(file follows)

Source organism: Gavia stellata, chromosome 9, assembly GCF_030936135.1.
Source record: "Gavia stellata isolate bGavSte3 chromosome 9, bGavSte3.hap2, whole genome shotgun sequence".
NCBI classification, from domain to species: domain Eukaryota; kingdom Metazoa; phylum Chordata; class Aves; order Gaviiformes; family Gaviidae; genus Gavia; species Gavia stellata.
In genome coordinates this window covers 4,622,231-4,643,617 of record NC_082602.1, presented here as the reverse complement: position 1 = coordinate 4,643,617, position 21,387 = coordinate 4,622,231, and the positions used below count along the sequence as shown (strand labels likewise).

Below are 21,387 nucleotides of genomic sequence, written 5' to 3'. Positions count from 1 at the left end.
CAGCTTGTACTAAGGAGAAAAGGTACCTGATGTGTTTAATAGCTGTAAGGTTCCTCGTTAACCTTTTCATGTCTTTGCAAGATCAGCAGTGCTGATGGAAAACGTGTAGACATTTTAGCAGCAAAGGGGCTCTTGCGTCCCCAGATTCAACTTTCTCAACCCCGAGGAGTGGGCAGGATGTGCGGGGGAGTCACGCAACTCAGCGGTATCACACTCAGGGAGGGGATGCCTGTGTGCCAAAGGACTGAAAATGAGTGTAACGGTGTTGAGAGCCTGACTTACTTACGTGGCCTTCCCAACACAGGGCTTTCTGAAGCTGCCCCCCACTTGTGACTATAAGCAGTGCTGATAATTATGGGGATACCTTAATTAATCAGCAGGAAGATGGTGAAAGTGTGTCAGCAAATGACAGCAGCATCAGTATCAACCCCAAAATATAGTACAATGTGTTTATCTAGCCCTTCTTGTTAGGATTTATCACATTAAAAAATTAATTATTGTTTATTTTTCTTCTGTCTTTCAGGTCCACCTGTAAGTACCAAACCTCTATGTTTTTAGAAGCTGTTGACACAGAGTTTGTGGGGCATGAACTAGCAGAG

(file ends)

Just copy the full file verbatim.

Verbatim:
Source organism: Gavia stellata, chromosome 9, assembly GCF_030936135.1.
Source record: "Gavia stellata isolate bGavSte3 chromosome 9, bGavSte3.hap2, whole genome shotgun sequence".
NCBI classification, from domain to species: domain Eukaryota; kingdom Metazoa; phylum Chordata; class Aves; order Gaviiformes; family Gaviidae; genus Gavia; species Gavia stellata.
In genome coordinates this window covers 4,622,231-4,643,617 of record NC_082602.1, presented here as the reverse complement: position 1 = coordinate 4,643,617, position 21,387 = coordinate 4,622,231, and the positions used below count along the sequence as shown (strand labels likewise).

Below are 21,387 nucleotides of genomic sequence, written 5' to 3'. Positions count from 1 at the left end.
CAGCTTGTACTAAGGAGAAAAGGTACCTGATGTGTTTAATAGCTGTAAGGTTCCTCGTTAACCTTTTCATGTCTTTGCAAGATCAGCAGTGCTGATGGAAAACGTGTAGACATTTTAGCAGCAAAGGGGCTCTTGCGTCCCCAGATTCAACTTTCTCAACCCCGAGGAGTGGGCAGGATGTGCGGGGGAGTCACGCAACTCAGCGGTATCACACTCAGGGAGGGGATGCCTGTGTGCCAAAGGACTGAAAATGAGTGTAACGGTGTTGAGAGCCTGACTTACTTACGTGGCCTTCCCAACACAGGGCTTTCTGAAGCTGCCCCCCACTTGTGACTATAAGCAGTGCTGATAATTATGGGGATACCTTAATTAATCAGCAGGAAGATGGTGAAAGTGTGTCAGCAAATGACAGCAGCATCAGTATCAACCCCAAAATATAGTACAATGTGTTTATCTAGCCCTTCTTGTTAGGATTTATCACATTAAAAAATTAATTATTGTTTATTTTTCTTCTGTCTTTCAGGTCCACCTGTAAGTACCAAACCTCTATGTTTTTAGAAGCTGTTGACACAGAGTTTGTGGGGCATGAACTAGCAGAG